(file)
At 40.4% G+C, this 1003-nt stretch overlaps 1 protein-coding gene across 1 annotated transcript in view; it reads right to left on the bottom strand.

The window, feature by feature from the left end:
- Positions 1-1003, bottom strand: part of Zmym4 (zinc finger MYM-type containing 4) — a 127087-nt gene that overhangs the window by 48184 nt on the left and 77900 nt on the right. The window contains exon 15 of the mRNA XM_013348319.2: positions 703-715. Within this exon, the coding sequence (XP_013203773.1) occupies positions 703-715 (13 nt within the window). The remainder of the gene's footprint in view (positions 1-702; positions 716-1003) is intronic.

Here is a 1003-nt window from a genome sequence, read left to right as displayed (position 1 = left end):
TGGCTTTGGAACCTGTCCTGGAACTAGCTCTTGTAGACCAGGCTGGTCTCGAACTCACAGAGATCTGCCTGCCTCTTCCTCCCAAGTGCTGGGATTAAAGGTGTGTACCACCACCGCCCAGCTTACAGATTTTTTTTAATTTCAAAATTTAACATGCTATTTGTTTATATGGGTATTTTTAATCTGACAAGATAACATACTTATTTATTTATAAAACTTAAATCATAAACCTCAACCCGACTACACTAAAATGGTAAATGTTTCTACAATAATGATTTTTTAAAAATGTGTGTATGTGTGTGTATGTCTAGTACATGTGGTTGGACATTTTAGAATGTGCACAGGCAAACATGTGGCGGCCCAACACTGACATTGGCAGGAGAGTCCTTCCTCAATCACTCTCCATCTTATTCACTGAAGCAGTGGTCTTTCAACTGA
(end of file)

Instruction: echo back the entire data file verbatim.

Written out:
At 40.4% G+C, this 1003-nt stretch overlaps 1 protein-coding gene across 1 annotated transcript in view; it reads right to left on the bottom strand.

The window, feature by feature from the left end:
- Positions 1-1003, bottom strand: part of Zmym4 (zinc finger MYM-type containing 4) — a 127087-nt gene that overhangs the window by 48184 nt on the left and 77900 nt on the right. The window contains exon 15 of the mRNA XM_013348319.2: positions 703-715. Within this exon, the coding sequence (XP_013203773.1) occupies positions 703-715 (13 nt within the window). The remainder of the gene's footprint in view (positions 1-702; positions 716-1003) is intronic.

Here is a 1003-nt window from a genome sequence, read left to right as displayed (position 1 = left end):
TGGCTTTGGAACCTGTCCTGGAACTAGCTCTTGTAGACCAGGCTGGTCTCGAACTCACAGAGATCTGCCTGCCTCTTCCTCCCAAGTGCTGGGATTAAAGGTGTGTACCACCACCGCCCAGCTTACAGATTTTTTTTAATTTCAAAATTTAACATGCTATTTGTTTATATGGGTATTTTTAATCTGACAAGATAACATACTTATTTATTTATAAAACTTAAATCATAAACCTCAACCCGACTACACTAAAATGGTAAATGTTTCTACAATAATGATTTTTTAAAAATGTGTGTATGTGTGTGTATGTCTAGTACATGTGGTTGGACATTTTAGAATGTGCACAGGCAAACATGTGGCGGCCCAACACTGACATTGGCAGGAGAGTCCTTCCTCAATCACTCTCCATCTTATTCACTGAAGCAGTGGTCTTTCAACTGA